I received a Ph.D. in Linguistics from the University of Pennsylvania in May 2015.
I also have a M.A. in Computational Linguistics from Brandeis University (2009) and a B.A. in Linguistics from Harvard (2007).

My specialty is phonology, morphology, and the morphology-phonology interface.
I also do experimental work in psycholinguistics and neurolinguistics, and have additional interest in computational linguistics, historical linguistics, and sociolinguistics.

Download my academic CV: Shwayder.CV.Jan2017.pdf

Download my dissertation: Shwayder-WordsSubwords.pdf

Experimental Interests:

I am interested in the morphological processing of neurotypical and autistic brains. Some current studies I am working on involve looking at brain response and reaction time differences in, for example, repetition priming, words vs. non-words, switching speakers, and acoustically modified stimuli.
See The Embick Lab at Penn and Tim Roberts' lab at CHOP.

Theoretical Interests:

Morphosyntax–Phonology Interface

I am particularly interested in the relationship between morphosyntactic structure and phonological domains. My recent work has focused on the word level and what it means to be a word both morphosyntactically and phonologically. These two sides of the word (morphological and phonological) match up much of the time, but the interesting cases are when they do not.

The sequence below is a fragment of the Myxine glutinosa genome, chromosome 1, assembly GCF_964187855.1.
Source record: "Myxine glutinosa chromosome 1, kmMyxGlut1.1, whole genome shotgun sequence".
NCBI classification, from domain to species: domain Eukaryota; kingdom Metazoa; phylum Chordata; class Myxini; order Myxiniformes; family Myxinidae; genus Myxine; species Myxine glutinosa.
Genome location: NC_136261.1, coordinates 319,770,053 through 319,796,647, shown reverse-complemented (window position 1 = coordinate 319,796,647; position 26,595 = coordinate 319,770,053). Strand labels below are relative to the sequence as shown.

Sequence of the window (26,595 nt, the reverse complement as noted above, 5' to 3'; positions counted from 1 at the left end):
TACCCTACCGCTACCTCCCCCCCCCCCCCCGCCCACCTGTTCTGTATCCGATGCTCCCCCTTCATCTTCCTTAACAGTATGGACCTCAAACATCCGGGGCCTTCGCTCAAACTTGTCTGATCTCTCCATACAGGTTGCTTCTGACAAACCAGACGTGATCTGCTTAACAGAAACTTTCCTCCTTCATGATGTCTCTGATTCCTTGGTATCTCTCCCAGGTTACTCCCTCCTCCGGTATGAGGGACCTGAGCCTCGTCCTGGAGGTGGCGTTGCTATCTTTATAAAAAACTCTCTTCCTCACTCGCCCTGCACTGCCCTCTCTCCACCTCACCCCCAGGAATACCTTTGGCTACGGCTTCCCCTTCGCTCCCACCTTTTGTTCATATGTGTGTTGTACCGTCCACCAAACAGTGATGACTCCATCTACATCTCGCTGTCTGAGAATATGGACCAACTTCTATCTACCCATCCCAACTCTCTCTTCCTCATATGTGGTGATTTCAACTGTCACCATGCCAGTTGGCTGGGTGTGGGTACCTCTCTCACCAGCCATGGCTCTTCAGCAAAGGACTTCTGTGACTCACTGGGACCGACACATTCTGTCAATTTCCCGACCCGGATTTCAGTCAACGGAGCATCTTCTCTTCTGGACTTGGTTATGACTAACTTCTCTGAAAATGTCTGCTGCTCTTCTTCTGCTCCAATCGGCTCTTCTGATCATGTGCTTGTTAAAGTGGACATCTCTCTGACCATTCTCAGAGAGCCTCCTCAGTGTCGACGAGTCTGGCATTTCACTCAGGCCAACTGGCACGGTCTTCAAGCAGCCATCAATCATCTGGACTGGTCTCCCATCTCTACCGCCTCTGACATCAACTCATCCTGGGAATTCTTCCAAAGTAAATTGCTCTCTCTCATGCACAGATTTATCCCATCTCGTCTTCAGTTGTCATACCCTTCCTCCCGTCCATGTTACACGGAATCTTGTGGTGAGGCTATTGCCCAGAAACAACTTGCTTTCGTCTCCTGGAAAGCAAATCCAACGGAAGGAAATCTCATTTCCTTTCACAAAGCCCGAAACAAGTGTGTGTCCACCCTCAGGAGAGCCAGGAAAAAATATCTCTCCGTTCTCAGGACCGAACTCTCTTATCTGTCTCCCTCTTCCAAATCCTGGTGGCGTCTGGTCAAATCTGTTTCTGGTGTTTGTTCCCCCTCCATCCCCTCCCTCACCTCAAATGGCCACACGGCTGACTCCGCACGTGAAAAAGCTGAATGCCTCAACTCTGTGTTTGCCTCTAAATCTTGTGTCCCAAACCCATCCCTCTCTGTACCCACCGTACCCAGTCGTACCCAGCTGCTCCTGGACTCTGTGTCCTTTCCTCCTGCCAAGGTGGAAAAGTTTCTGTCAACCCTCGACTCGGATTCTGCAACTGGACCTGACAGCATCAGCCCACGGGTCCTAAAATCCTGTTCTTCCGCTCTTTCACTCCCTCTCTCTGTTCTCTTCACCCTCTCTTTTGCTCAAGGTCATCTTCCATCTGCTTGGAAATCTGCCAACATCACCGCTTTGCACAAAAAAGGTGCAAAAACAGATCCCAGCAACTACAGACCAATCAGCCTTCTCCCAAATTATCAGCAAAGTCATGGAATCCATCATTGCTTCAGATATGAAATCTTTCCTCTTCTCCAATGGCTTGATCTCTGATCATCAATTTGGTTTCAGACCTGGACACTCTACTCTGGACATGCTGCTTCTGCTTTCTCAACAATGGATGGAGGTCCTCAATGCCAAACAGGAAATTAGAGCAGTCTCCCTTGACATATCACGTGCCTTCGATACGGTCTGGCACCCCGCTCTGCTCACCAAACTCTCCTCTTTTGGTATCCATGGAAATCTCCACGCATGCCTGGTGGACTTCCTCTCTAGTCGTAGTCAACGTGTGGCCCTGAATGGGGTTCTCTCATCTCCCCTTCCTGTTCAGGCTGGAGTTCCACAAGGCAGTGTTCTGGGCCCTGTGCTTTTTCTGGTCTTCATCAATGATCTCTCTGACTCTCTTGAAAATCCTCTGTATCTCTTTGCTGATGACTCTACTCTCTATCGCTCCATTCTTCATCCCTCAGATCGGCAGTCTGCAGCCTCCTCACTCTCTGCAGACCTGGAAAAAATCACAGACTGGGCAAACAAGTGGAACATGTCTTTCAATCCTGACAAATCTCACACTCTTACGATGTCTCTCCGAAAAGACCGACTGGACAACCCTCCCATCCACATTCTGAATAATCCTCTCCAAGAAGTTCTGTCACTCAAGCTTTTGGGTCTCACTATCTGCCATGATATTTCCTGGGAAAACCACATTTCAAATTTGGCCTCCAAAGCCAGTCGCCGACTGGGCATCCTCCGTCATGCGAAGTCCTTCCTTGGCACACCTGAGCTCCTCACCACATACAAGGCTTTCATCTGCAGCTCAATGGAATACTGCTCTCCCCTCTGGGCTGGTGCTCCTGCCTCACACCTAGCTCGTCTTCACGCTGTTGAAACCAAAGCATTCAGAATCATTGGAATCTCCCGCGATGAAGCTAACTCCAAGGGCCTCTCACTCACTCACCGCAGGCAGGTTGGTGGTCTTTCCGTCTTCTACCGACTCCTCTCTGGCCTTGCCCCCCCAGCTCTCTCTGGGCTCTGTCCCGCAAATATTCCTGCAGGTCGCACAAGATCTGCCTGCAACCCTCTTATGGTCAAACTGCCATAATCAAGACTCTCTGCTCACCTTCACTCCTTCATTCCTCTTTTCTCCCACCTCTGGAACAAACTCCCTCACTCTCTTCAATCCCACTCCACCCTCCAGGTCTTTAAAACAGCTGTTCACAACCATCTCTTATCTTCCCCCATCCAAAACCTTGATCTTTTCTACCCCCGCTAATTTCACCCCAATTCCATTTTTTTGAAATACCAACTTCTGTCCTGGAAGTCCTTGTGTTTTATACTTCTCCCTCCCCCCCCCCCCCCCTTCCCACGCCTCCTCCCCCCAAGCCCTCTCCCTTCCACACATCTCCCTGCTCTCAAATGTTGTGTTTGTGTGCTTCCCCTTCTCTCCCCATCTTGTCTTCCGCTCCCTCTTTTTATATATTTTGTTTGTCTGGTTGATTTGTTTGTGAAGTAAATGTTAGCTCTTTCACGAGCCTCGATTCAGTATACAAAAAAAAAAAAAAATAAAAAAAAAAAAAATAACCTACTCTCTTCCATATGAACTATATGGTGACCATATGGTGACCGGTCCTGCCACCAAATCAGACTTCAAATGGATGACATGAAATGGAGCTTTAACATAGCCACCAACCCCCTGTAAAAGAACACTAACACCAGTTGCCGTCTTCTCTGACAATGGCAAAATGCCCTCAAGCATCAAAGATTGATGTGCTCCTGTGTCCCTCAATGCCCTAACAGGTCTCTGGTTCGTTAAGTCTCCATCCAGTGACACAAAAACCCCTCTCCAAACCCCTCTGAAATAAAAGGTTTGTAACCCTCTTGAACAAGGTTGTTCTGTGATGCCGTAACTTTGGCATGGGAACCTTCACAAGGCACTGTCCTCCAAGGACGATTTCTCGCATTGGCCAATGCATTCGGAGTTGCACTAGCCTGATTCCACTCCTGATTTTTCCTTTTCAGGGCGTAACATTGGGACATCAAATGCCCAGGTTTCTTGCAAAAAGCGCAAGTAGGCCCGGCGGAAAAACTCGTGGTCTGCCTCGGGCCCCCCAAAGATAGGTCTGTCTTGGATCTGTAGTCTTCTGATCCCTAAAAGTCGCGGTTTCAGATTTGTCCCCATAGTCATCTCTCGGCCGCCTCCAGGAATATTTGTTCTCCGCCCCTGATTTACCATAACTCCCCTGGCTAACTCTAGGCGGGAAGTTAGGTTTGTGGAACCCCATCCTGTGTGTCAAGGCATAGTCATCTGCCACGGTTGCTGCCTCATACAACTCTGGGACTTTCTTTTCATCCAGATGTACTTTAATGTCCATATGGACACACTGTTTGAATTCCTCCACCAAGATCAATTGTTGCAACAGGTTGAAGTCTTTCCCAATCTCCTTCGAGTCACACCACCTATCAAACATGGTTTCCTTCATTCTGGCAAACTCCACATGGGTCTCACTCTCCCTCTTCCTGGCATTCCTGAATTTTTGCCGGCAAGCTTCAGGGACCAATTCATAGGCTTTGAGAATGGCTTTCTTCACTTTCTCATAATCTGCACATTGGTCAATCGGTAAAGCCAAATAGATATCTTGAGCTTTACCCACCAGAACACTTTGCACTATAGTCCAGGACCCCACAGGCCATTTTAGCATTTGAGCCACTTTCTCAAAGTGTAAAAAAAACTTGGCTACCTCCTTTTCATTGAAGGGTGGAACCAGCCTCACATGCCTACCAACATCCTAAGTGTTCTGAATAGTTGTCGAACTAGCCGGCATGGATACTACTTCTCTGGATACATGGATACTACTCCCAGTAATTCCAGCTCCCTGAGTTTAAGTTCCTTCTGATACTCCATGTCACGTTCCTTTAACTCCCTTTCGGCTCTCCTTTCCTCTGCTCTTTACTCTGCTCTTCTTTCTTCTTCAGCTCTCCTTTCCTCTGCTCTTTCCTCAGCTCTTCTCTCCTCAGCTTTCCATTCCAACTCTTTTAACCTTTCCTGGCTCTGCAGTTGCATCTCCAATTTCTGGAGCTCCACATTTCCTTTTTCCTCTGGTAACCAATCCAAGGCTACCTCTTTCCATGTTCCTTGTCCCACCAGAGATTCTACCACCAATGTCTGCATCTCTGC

Contextually Determined Affixation of Clitics (Submitted to Morphology)

‣ Words and Subwords: Phonology in a Piece-Based Syntactic Morphology (Dissertation, UPenn, defended April 2015)

            Supervisor: David Embick        Committee Members: Eugene Buckley and Rolf Noyer

‣ Morphosyntactic Structure of Phonological Words (Annual Meetings of Phonology 2014)

Morphophonological Structure and Variation

In joint work with the sociolinguists at Penn, I examine interesting cases where the structure of the morphology-phonology interface interacts with variation and variable-rule phonology.


Computational Modeling of Morphology and Phonology

I use my computational linguistics training by employing algorithmic thinking when approaching morphology and phonology. Sometimes this leads to explicit modeling of morphological or phonological processes.


‣ A theoretically informed morphological learner [poster] (MASC-SLL 2013; Joint work with H. Akiva Bacovcin) – also see code on Github

Native American Languages

Native American languages contain a wide range of morphological and phonological phenomena. As such, I find them to be an excellent testing ground for theories of morphology and phonology.


‣ Research Assistant for Kashaya Dictionary and Database Project, P.I. Eugene Buckley

‣ Against a split phonology of Michif (PWPL 20.1; Joint work with Hilary Prichard)